A Paralyzed Woman Operated a Flight Simulator Using Only Her Thoughts
Electrodes implanted in the brain are shown to enable those with quadriplegia to achieve amazing feats
It might not be telekinesis, but its effects are pretty dang close.
Jan Scheuermann, who has suffered from quadriplegia since 2003 due to spinocerebellar degeneration, cruised the artificial skies of a flight simulator using only her own mind to direct the plane’s movement. The computer-based adventure was made possible by a groundbreaking study in which electrode grids were surgically implanted in her brain to allow her to intricately move robotic arms just by thinking about it.
As the Washington Post reports, a director over at the Defense Advanced Research Projects Agency (DARPA), which conducted the study, recently revealed Scheuermann and the research team’s creative use of the neurosignaling technology.
"Jan decided that she wanted to try flying a Joint Strike Fighter simulator," Arati Prabhakar said at New America Foundation's Future of War forum. "So Jan got to fly in the simulator."
As the Post outlines, “Unlike pilots who use the simulator technology for training, Scheuermann wasn't thinking about controlling the plane with a joystick.” Instead, she just thought about flying the F-35 and a single-engine Cessna planes in the simulations, and away they went on the screen.
This accomplishment was just one of many demonstrated during the two year study that aimed to further develop brain-computer interface technology to help those who cannot use their arms. Researchers first made big waves when they demonstrated that Scheuermann could use her mind to direct a robotic arm and hand to make even relatively intricate movements. University of Pittsburgh Medical Center, which conducted the study in conjunction with DARPA, explains:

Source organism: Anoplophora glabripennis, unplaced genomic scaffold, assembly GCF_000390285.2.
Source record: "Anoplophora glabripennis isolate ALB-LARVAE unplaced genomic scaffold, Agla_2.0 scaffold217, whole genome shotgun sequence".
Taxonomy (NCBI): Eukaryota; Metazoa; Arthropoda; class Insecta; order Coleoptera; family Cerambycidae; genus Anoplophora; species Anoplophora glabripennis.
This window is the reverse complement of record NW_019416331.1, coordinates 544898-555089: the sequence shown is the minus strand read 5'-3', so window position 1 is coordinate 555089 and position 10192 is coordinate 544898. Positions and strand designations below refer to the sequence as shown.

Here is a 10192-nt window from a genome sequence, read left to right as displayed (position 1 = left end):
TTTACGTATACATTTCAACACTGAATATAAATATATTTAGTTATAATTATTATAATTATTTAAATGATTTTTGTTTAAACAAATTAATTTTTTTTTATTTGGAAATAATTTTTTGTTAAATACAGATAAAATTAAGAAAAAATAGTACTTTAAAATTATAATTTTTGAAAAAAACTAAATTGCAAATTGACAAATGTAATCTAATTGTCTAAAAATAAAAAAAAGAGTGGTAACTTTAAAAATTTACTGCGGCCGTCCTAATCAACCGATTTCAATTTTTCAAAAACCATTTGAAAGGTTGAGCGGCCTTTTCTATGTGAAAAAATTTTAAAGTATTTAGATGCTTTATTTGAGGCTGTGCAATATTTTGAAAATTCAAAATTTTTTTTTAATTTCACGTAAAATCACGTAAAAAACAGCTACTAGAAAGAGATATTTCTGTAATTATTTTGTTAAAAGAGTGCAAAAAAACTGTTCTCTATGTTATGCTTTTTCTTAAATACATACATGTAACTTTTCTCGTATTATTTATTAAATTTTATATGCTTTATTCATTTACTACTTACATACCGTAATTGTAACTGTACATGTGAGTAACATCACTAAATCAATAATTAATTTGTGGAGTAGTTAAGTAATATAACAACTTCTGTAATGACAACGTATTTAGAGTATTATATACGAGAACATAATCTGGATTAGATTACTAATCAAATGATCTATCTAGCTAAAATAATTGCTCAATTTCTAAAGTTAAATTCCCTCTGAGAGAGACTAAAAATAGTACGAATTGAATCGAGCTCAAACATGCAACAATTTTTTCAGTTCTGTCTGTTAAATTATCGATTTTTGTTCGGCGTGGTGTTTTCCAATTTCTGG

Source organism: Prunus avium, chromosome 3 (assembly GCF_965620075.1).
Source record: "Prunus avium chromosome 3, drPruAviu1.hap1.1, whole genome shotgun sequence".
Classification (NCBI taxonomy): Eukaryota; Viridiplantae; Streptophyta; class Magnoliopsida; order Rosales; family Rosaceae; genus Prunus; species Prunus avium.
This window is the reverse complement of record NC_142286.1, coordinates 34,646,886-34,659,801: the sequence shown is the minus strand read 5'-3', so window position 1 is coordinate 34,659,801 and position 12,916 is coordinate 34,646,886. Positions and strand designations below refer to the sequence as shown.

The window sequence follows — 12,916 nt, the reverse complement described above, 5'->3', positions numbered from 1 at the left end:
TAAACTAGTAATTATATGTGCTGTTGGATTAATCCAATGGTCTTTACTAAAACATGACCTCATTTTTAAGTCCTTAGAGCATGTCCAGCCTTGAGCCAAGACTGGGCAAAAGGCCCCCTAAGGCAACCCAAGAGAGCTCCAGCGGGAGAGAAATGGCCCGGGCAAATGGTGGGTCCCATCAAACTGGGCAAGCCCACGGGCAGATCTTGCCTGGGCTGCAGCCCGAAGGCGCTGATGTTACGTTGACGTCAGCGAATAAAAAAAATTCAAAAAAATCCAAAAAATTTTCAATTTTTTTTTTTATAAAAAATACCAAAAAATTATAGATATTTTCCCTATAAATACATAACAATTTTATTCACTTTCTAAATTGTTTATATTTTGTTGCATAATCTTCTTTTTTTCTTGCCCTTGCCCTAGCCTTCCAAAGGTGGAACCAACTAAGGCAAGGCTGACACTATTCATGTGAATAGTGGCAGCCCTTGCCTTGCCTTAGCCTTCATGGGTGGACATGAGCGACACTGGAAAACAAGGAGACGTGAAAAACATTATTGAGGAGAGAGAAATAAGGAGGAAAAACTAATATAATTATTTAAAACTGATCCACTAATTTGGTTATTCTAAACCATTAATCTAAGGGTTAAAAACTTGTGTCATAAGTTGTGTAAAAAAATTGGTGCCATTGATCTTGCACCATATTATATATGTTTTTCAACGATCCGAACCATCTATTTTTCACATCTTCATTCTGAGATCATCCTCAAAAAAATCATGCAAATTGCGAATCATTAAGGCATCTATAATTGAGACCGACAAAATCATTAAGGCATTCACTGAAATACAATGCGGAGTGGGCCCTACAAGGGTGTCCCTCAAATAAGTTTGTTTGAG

Each electrode point [implanted in the brain] picked up signals from an individual neuron, which were then relayed to a computer to identify the firing patterns associated with particular observed or imagined movements, such as raising or lowering the arm, or turning the wrist. That “mind-reading” was used to direct the movements of a prosthetic arm developed by Johns Hopkins Applied Physics Laboratory.
The study is exciting news for the future of medicine, particularly for those with quadriplegia. But as with many great discoveries, there are also has some less sunny, super-villain-endorsed implications.
"In doing that work, we can now see the future where we can free the brain from the limitations of the human body," the Post quoted Prabhakar saying. "We can only imagine amazing good things and amazing potentially bad things that are on the other side of that door."